(Reuters) - In a remarkable shift by one of the U.S. central bank’s most hawkish policymakers, Esther George, president of the Federal Reserve Bank of Kansas City, on Tuesday made the case for patience and caution on interest rate hikes to avoid choking off growth.
After two years of nearly uninterrupted quarterly interest rate hikes, she said, borrowing costs were near a “neutral” level where they are no longer boosting nor braking growth.
“For now, it seems to me that we should proceed with caution and be patient as we approach our destination,” George said in remarks prepared for delivery at the bank’s headquarters. “A pause in the normalization process would give us time to assess if the economy is responding as expected with a slowing of growth to a pace that is sustainable over the longer run.”
The remarks were a turnaround for George, who in 2016 - the last time she was a voter on policy - dissented against her colleagues’ decision to pause rate hikes amid financial market volatility and signs of potentially weaker growth. But they are in synch with the emerging views of the Fed’s most influential policymakers, including Fed Chair Jerome Powell, who also recently called for patience and flexibility.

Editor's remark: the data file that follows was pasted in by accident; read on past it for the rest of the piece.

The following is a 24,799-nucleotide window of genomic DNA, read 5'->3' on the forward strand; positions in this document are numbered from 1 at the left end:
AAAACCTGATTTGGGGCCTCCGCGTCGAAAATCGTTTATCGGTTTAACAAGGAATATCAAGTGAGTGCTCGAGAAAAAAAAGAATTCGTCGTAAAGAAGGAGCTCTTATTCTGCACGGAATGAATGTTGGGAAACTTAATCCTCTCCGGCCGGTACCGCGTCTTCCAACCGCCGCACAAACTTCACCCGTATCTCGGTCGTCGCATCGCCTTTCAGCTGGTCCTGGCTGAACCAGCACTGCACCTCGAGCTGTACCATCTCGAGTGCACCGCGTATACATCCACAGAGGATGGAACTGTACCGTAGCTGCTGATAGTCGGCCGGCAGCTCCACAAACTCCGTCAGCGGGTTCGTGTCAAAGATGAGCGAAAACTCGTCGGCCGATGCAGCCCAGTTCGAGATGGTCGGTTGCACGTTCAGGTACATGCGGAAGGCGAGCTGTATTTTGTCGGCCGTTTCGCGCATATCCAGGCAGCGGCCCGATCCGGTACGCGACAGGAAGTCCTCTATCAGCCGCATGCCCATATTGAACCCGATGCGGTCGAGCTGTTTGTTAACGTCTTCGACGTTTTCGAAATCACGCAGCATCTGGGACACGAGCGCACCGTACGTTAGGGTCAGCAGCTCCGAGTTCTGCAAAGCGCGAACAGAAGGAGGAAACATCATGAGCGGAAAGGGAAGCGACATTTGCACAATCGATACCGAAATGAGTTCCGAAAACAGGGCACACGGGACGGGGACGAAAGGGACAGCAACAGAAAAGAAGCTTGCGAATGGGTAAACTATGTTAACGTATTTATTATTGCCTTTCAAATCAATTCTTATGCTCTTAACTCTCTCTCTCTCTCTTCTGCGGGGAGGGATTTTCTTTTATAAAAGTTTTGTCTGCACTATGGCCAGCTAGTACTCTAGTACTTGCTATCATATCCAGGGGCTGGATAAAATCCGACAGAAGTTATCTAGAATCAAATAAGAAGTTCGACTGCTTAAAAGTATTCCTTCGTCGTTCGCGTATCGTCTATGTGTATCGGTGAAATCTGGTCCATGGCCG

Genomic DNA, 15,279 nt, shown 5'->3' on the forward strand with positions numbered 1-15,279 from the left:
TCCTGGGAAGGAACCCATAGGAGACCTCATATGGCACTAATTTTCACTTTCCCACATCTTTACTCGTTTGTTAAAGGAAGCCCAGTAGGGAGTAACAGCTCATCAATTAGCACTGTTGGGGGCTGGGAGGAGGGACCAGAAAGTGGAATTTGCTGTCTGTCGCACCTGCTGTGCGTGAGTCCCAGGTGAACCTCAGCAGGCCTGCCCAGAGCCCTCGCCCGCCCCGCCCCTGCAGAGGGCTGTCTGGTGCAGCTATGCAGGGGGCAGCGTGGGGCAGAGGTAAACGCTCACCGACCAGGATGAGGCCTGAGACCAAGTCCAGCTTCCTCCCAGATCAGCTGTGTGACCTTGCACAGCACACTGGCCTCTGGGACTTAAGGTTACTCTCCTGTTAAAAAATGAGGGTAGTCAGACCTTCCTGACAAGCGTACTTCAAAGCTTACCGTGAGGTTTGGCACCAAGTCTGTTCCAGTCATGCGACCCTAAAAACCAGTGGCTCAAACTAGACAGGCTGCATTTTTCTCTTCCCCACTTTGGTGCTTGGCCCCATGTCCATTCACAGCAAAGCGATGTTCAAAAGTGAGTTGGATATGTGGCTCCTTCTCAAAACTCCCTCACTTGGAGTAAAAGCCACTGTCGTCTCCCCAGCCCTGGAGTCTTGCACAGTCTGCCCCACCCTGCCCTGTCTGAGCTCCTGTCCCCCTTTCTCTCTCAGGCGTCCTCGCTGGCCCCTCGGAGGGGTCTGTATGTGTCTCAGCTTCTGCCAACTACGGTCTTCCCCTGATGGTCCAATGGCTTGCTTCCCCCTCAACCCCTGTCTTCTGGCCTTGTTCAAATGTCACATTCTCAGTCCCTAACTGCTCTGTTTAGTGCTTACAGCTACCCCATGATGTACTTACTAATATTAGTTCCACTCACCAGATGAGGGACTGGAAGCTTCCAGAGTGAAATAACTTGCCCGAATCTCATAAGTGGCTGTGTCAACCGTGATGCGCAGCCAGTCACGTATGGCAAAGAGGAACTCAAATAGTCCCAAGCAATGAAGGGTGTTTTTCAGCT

George is a voting member of the Fed’s policy-setting committee this year.
While low unemployment could mean the country is on the cusp of an undesirable surge in inflation, she said, so far inflation has remained anchored near the Fed’s 2-percent goal, and has even shown signs of softening as the dollar has strengthened.
Growth next year is likely to slow, though remain above the economy’s potential, she said; and yet uncertainty over trade policy and global growth has increased, and financial conditions have tightened and become more volatile.
And the economy has yet to see the full effect of past rate hikes, she said.
“Failure to recognize these lags could lead to an overtightening of policy, a downturn in economic growth and an undershooting of our inflation objective,” she said. Further, the Fed is trimming its $4-trillion balance sheet, perhaps removing accommodation further.
“Again, this suggests it might be a good time to pause our interest rate normalization, study the incoming evidence and data, and verify our current location.”
“It is possible that some additional rate increases will be appropriate,” she concluded. “But making that judgment is not urgent and should depend on a careful look at the data and gathering additional insight into where our destination is, how much further we need to go to reach it and how quickly we should get there.”
Reporting by Ann Saphir; Editing by Chizu Nomiyama